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 The Grass is Always Greener II (Posted on 2005-08-11)
In an earlier puzzle, you were handed two envelopes, one of which contained twice as much money as the other. After opening one, you were given the chance to swap. At first glance, it appeared that the your chance of getting more money could only increase each time the envelopes were swapped, but clearly this was nonsense: since there is no probability distribution which allows all real numbers to have the same probability, some values would have to have been more likely than others.

Suppose instead envelopes contain the non-negative integer sums 2n and 2n+1 with probability q(1 − q)n for some fixed q < 1/2

Now of course if the envelope you open contains a 1, you know the other must contain 2, so you ought to swap.

But you can do even better than this. Suppose you open an envelope and find an amount of money 2k

What would the expected value of the second envelope be?

 No Solution Yet Submitted by Sam Rating: 3.8000 (5 votes)

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 Another way of looking at it... | Comment 5 of 7 |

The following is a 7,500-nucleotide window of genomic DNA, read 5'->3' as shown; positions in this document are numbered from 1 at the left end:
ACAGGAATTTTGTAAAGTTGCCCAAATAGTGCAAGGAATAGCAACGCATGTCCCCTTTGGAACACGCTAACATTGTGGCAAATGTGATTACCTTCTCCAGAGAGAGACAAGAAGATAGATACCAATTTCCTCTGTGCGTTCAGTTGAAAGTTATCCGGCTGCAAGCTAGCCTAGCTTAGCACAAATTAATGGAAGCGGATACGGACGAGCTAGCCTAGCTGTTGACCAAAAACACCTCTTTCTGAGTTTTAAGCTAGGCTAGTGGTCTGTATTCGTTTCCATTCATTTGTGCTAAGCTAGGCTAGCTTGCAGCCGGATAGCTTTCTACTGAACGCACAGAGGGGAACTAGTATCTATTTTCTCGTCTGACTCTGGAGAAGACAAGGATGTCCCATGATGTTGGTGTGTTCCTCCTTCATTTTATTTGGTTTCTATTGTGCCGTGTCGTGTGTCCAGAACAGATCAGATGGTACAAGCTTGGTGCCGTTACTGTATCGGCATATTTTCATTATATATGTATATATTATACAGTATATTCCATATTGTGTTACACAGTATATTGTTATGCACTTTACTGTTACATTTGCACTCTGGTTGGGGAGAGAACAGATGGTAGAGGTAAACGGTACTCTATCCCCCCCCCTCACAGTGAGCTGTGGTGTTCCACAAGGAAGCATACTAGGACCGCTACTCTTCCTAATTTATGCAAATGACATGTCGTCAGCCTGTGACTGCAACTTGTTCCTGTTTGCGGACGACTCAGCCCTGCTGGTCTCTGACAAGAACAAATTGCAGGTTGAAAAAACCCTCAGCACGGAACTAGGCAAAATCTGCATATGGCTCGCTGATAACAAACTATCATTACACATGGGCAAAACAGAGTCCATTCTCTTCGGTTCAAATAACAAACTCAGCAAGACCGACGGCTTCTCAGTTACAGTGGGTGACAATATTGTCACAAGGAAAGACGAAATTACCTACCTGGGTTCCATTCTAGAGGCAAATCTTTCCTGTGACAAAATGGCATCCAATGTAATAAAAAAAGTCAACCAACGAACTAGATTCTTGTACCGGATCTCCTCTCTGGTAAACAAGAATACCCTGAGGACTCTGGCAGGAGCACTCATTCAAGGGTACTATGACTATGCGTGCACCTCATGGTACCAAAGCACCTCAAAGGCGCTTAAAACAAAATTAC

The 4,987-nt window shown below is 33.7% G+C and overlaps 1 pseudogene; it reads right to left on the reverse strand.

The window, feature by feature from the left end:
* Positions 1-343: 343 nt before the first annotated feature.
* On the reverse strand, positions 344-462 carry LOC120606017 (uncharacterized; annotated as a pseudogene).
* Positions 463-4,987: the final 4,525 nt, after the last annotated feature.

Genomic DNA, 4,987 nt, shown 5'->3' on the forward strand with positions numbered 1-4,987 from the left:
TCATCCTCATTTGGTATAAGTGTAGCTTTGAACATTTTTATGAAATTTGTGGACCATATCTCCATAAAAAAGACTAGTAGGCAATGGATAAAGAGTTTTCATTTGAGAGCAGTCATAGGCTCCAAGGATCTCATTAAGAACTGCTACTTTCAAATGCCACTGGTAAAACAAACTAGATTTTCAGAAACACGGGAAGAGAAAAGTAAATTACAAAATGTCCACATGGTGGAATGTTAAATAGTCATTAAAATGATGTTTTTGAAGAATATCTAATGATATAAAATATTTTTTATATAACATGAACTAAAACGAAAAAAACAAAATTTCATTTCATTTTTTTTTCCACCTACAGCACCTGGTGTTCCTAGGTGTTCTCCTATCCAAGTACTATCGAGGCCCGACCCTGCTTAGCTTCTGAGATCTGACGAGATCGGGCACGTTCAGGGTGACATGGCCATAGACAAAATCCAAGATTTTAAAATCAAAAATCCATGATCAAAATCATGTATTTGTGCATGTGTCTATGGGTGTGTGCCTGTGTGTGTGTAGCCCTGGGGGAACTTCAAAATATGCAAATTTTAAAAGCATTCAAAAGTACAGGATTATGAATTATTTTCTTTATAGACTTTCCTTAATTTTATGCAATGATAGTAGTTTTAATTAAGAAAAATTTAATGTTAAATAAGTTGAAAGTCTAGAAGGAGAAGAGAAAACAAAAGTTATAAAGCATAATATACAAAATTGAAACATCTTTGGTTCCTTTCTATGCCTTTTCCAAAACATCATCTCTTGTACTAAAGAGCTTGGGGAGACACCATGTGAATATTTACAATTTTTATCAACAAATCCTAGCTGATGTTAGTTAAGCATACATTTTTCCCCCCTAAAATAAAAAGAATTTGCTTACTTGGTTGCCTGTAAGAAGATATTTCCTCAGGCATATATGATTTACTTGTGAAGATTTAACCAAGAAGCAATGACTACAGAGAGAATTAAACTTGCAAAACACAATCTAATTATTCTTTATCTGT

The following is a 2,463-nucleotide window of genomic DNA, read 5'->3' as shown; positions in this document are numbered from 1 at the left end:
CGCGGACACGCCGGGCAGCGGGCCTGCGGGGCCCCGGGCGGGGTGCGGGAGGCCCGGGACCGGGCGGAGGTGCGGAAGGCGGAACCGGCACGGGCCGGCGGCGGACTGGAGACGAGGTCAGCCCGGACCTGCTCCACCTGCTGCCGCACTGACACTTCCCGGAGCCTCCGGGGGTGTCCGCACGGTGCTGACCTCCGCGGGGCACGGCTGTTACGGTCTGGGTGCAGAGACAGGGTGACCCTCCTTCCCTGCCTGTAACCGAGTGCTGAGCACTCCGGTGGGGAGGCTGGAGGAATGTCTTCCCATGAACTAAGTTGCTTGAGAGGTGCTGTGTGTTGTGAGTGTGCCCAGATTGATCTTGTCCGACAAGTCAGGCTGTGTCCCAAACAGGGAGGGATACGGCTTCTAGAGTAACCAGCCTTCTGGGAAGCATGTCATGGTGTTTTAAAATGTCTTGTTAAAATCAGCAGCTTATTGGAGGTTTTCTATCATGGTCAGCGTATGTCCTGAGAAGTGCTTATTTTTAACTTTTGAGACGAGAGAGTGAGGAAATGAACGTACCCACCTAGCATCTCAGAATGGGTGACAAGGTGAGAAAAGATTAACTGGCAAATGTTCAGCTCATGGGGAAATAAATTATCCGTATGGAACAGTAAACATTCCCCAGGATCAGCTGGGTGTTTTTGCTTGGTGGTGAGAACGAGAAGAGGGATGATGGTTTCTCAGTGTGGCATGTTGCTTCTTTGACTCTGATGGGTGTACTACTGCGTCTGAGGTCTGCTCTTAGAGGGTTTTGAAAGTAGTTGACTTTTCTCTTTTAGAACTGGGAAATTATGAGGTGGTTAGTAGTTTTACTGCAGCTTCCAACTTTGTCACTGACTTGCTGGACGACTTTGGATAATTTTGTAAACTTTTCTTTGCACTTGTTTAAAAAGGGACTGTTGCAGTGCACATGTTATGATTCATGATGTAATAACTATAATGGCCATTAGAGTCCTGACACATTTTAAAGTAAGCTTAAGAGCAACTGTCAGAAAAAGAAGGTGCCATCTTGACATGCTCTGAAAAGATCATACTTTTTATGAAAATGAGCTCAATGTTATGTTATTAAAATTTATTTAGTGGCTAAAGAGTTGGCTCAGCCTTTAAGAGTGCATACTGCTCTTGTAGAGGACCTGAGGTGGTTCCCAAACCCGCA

I just started to look at it from a different point of view.  Knowing that the first envelope is some value, 2x, we can see that in order to choose the second envelope, we would end up with x if we lost, or 4x if we won.  So, if we keep the original envelope every time, we get:

`1.0(2x) = 2x`

If we always choose the second envelope, and the odds of the envelope being larger or smaller are equal, we would, after infinite tries, get:

`.5(x) + .5(4x) = 2.5x`

Under this theory, we would be far better off choosing the second envelope.

Another way of looking at this is that you are essentially wagering half of the first envelope, x, to either lose your bet, the smaller outcome, or to earn 3x, totalling 4x, the larger outcome.  So, while the odds of winning the bet is 1-1, the payoff is 2-1.  Las Vegas would certainly not want to go for this kind of game ;).

We are only working with the understanding that the first envelope is an even amount, 2x.  If it were odd, we would obviously want to choose the second envelope.  Also, we have literally nothing to lose, so by choosing another envelope, we still make out in the end.  The only way to make this game fair would be to make it a "double-or-nothing" choice.  Then the expectation would be:

1.0(2x) = 2x

.5(0) + .5(4x) = 2x

Then again, we would want to keep the first envelope in order to guarantee a positive outcome.

 Posted by Ken on 2005-09-26 21:56:42

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